Blocking DNA repair enzyme could help treat certain cancers

Blocking DNA repair enzyme could help treat certain cancers
Images showing tumours developing in the stomach and spleen of mice in the presence of ALC1 but not in the mice without ALC1. Credit: The Francis Crick Institute

Researchers at the Francis Crick Institute have found a new way to prevent some tumors from repairing their own DNA, a function that is essential for cancer cell survival. This discovery could lead to much needed new treatments for certain types of the disease.

In their study, published in Molecular Cell today, the researchers showed that blocking an enzyme called ALC1 in certain human cancer cells in the lab caused the cells to die.

It has emerged that many cancers lose specific DNA processes. As a consequence, these cancers become critically dependent on backup DNA repair pathways, which present an 'Achilles heel' that can be targeted to kill cancer cells.

Cancers that lack (HR), a key pathway involved in DNA repair, including some breast and , can be selectively killed by PARP inhibitors. However, in about half of cases, people do not respond to these drugs and of those who do, many will eventually develop resistance.

In the search for urgently needed new drug targets to exploit DNA repair deficiencies, the team studied the effect of removing ALC1, an enzyme which plays an important role in repair of damaged DNA bases. Unexpectedly, cells lacking ALC1 were found to be exquisitely sensitive to PARP inhibitor treatment. Removing ALC1 also conferred synthetic lethality in HR deficient cancers. The researchers also found that HRD cancer patients with higher levels of ALC1 in their tumors were predicted to be less likely to survive.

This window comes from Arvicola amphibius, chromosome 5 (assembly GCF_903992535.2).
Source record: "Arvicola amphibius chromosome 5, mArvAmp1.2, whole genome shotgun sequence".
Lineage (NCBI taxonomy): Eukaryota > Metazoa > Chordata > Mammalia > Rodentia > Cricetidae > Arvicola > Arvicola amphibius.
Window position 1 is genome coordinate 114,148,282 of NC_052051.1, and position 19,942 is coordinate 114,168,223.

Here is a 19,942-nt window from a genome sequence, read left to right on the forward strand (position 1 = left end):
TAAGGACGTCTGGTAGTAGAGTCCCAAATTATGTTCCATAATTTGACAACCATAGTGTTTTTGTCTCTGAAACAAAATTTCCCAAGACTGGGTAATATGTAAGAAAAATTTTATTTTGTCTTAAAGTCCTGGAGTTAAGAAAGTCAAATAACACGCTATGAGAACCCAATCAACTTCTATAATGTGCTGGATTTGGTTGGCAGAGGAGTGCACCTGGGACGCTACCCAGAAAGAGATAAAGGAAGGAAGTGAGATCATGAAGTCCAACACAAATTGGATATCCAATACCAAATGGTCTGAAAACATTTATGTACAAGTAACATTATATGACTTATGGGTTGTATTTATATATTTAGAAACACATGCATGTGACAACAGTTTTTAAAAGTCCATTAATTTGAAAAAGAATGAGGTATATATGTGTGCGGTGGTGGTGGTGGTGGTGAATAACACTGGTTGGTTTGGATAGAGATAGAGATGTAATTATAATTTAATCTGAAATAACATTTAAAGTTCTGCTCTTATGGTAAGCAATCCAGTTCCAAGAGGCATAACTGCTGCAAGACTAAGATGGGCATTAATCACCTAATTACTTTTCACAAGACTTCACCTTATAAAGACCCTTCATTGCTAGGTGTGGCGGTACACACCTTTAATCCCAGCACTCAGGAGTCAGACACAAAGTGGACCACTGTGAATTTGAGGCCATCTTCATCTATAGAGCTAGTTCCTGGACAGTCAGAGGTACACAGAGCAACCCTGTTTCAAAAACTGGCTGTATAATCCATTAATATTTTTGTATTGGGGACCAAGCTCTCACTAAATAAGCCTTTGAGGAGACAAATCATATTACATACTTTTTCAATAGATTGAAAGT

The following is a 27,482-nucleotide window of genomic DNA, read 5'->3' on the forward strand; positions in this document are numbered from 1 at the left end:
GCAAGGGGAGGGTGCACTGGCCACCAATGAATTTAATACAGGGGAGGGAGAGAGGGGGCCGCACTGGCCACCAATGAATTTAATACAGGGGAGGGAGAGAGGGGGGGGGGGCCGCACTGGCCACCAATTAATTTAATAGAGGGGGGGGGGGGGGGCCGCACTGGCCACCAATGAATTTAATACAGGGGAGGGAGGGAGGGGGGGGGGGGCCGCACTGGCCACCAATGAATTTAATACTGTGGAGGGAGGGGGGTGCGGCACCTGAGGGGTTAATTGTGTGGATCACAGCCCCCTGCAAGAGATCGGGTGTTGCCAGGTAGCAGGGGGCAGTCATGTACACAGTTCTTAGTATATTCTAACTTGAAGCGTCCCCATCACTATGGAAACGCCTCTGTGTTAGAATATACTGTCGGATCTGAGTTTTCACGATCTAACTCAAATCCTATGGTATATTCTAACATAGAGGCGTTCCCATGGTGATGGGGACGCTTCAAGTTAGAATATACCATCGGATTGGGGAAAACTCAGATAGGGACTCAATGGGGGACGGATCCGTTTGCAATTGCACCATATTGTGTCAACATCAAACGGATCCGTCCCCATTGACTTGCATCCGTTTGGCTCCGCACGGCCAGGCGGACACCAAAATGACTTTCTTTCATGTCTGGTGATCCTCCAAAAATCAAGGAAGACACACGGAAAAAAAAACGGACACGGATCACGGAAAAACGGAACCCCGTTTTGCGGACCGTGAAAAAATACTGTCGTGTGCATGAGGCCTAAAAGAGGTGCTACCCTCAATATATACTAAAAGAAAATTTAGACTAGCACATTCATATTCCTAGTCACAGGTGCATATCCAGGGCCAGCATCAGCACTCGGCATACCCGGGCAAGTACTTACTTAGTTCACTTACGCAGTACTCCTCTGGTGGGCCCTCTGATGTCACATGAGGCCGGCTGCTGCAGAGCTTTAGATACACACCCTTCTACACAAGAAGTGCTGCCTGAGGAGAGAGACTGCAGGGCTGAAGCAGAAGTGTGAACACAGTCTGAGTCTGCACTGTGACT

Simon Boulton, senior author and group leader of the DSB Repair Metabolism Laboratory at the Crick says, "This work provides strong evidence for developing new drugs that block the ALC1 enzyme. If shown to be effective in further studies, these drugs could be used alone or in combination with existing PARP inhibitors to target HRD cancers."

To understand why this enzyme has this particular effect, the team also analyzed the genomes of human cancer where ALC1 had been removed. They observed that without this enzyme, DNA gaps accumulated in the , which are normally repaired by HR.

Graeme Hewitt, author and postdoc in the DSB Repair Metabolism Laboratory at the Crick says, "Many different types of cancer have weaknesses in their ability to repair DNA that could be targeted with new treatments."

"Not only have we shown that inhibiting ALC1 effectively leads to cell death, we have also found out the detailed mechanism behind this. Our increased understanding of this enzyme could help in the development of drugs which stop it working."

More information: Graeme Hewitt et al. Defective ALC1 nucleosome remodeling confers PARPi sensitization and synthetic lethality with HRD. Molecular Cell. (2020) DOI: 10.1016/j.molcel.2020.12.006

Journal information: Molecular Cell

Citation: Blocking DNA repair enzyme could help treat certain cancers (2020, December 16) retrieved 30 September 2023 from
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